Right or wrong, Red Sox fans have been fending off a least a little jealousy when peering over at the Mets.
They were the ones taking on the salary and reeling in the superstars. They were the ones vying for the likes of Francisco Lindor.
Times have changed, as we found out Thursday afternoon.
The Mets pulled off the second blockbuster of the offseason, basically executing the same sort of trade the Dodgers managed a year ago when taking Mookie Betts and David Price from the Red Sox.
This time New York secured the services of star shortstop Francisco Lindor and proven starting pitcher Carlos Carrasco in exchange for a solid-yet-unspectacular shortstop (Amed Rosario) a 21-year-old infielder with one season of big league experience (Andres Gimenez) and two prospects (pitcher Josh Wolf, outfielder Isaiah Greene).
Lindor has one more season before hitting free agency, while Carrasco is owed $27 Million through the 2022 season. You know the drill.
The deal isn't a surprise, as was the case last January with Betts. In the Red Sox case a year ago everyone understood the impetus was to get below the luxury tax while not rolling the dice that they would get nothing when their outfielder rode out the final year of his deal. The Indians? Like the majority of baseball, finding financial freedom with during these pandemic-induced uncertain economic times is the priority.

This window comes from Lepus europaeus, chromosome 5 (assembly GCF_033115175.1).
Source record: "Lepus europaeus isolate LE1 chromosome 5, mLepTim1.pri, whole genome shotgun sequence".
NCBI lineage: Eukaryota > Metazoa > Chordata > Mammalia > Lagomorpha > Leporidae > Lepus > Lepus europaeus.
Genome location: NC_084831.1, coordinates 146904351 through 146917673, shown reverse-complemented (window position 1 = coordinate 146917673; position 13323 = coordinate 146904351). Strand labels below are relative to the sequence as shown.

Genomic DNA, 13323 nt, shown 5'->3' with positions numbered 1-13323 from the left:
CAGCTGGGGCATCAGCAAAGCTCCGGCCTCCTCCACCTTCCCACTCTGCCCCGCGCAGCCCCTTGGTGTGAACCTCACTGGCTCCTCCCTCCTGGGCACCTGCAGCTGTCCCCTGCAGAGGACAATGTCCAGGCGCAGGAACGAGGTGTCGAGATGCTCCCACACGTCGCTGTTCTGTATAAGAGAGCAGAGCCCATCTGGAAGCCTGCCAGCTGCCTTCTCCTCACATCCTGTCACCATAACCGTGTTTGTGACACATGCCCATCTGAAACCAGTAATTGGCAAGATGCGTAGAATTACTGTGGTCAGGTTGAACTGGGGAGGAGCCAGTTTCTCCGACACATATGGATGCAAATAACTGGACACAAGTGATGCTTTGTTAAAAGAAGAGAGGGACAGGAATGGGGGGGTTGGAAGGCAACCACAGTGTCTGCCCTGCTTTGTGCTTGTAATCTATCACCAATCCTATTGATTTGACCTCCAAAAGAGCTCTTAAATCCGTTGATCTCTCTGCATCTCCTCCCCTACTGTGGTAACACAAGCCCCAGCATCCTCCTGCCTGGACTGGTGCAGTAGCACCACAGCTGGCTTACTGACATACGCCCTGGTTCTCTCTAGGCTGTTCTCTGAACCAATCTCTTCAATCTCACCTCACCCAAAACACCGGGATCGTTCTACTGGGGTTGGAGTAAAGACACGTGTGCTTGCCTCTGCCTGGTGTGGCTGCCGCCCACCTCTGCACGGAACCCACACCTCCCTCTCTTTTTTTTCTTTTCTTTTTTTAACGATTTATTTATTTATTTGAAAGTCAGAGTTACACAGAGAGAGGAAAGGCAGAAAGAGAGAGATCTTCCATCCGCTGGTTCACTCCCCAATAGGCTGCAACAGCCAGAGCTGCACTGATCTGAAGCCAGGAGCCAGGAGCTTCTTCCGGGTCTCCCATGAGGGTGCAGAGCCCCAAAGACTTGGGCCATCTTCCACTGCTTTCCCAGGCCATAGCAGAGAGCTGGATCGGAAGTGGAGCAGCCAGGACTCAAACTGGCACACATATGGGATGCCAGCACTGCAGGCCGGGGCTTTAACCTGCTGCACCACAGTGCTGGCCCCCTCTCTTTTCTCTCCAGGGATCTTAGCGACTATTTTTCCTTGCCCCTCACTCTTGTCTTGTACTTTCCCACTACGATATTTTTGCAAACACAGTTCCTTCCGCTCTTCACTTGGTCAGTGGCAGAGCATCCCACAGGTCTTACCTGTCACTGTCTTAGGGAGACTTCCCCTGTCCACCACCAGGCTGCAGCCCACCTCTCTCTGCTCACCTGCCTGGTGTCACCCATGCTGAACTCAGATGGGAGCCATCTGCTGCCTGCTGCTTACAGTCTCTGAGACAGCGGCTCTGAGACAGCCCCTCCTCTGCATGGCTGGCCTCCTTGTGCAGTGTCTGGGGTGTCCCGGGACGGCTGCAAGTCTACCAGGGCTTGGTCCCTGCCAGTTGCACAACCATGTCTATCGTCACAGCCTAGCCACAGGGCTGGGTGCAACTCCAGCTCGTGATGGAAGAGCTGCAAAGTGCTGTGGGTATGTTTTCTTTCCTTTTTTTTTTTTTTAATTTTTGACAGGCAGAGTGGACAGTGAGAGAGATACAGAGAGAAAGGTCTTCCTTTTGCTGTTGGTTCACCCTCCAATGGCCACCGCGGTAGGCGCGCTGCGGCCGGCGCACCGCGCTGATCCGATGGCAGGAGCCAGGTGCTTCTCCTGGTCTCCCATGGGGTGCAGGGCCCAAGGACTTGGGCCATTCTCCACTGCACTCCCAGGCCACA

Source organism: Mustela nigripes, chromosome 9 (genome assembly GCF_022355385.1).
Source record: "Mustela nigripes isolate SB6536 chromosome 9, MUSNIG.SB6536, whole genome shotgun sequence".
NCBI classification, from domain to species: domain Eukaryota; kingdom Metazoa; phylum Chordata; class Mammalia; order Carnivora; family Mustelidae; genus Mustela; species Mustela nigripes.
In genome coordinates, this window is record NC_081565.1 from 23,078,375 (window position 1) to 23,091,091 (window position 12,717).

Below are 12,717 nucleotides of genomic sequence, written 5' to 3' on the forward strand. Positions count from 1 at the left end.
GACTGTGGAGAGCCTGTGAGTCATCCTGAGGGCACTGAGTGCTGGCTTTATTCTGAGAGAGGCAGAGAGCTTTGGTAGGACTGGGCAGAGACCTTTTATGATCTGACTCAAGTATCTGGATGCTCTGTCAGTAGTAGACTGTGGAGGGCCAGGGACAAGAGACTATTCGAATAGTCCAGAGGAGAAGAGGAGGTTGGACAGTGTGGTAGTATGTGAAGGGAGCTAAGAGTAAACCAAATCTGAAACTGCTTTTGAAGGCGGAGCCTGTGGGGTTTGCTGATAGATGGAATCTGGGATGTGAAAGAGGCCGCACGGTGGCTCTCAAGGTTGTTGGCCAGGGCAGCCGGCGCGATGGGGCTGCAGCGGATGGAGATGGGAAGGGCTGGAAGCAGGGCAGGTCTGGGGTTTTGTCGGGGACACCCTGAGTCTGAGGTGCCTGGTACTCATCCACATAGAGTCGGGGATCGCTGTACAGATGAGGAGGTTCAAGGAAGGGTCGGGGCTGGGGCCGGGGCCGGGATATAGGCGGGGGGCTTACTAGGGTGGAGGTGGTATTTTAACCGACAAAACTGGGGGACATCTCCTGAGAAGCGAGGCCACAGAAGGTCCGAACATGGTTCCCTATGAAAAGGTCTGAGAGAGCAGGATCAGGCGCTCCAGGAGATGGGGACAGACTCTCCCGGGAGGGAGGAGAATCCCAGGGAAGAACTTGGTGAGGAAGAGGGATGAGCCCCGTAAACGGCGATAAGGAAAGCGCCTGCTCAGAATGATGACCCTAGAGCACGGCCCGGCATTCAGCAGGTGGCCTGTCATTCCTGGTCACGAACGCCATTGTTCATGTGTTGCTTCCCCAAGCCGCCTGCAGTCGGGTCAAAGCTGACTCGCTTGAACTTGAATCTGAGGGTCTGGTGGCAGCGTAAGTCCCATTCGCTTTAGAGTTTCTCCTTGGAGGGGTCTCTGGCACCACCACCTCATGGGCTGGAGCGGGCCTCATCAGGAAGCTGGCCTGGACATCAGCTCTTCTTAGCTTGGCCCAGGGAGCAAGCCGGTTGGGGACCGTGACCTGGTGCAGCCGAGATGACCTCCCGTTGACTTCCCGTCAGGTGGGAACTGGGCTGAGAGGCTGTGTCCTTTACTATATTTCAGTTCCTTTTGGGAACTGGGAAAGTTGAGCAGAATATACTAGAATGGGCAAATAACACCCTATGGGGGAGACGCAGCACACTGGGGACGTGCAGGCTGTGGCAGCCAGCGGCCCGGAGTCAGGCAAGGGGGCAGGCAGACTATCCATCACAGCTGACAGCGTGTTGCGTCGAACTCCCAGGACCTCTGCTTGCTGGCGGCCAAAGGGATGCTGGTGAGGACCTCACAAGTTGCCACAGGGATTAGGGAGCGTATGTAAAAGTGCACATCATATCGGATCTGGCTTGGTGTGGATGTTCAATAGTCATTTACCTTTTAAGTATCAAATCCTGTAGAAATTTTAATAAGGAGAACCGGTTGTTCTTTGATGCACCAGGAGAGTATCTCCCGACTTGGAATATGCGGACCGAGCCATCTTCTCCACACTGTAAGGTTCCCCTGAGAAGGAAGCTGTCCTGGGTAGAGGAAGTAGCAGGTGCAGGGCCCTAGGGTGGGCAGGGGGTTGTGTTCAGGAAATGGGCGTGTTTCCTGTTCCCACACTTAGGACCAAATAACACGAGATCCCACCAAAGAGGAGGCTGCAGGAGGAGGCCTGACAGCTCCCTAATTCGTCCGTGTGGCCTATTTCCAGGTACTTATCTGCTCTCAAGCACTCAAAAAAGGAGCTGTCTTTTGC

The Mets are what every fan base (including the one belonging to the Red Sox) want their team to be, the one whose approach isn't all that complicated: Pluck off the best players while other clubs are worrying about spreadsheets.
These Red Sox bear no resemblance to the organization that paid for David Price and Nathan Eovaldi while allocating whatever minor-leaguers were needed to get the likes of Craig Kimbrel and Chris Sale.
When it came to deals involving players like Lindor or Blake Snell, the Red Sox were always in the mix. Not this time around.
The combination of attempting to emulate the early Andrew Friedman days in Los Angeles, along with an uneasiness when it comes to their overall fan-less business model has left the Red Sox somewhere in between the Indians and the Mets.
Just listen to Chief Baseball Officer Chaim Bloom when talking on WEEI about the Snell trade:
"When you look at the amount of talent that came back for Blake and the length of time over which that talent can impact the Rays, that’s exactly the sort of deal, given the cost and given the price tag, that would not make sense for where we’re positioned right now," Bloom explained.
"I think it would put us further behind in our goal to win as many championships as we can over the (long-term)."
We could dare to dream for a while, particularly when thinking about the possible pitch Alex Cora could send the way of Lindor -- the shortstop on his Puerto Rican World Baseball Classic team.
The trade would have been a great fit for the Red Sox, assuming Lindor could be shifted to second base and the 33-year-old Carrasco could stay healthy. (He did manage a 2.91 ERA in 12 starts last season.)
But alas, until the farm system is built back up a bit and the turnstiles start humming, such conversations are probably pipe dreams.
The Red Sox weren't desperate for Lindor and Carrasco, still having enough high-priced pieces to suggest this isn't Cleveland. But, admit it, there is something about being in the same sort of shoes the Mets are currently walking in.
Those were the days.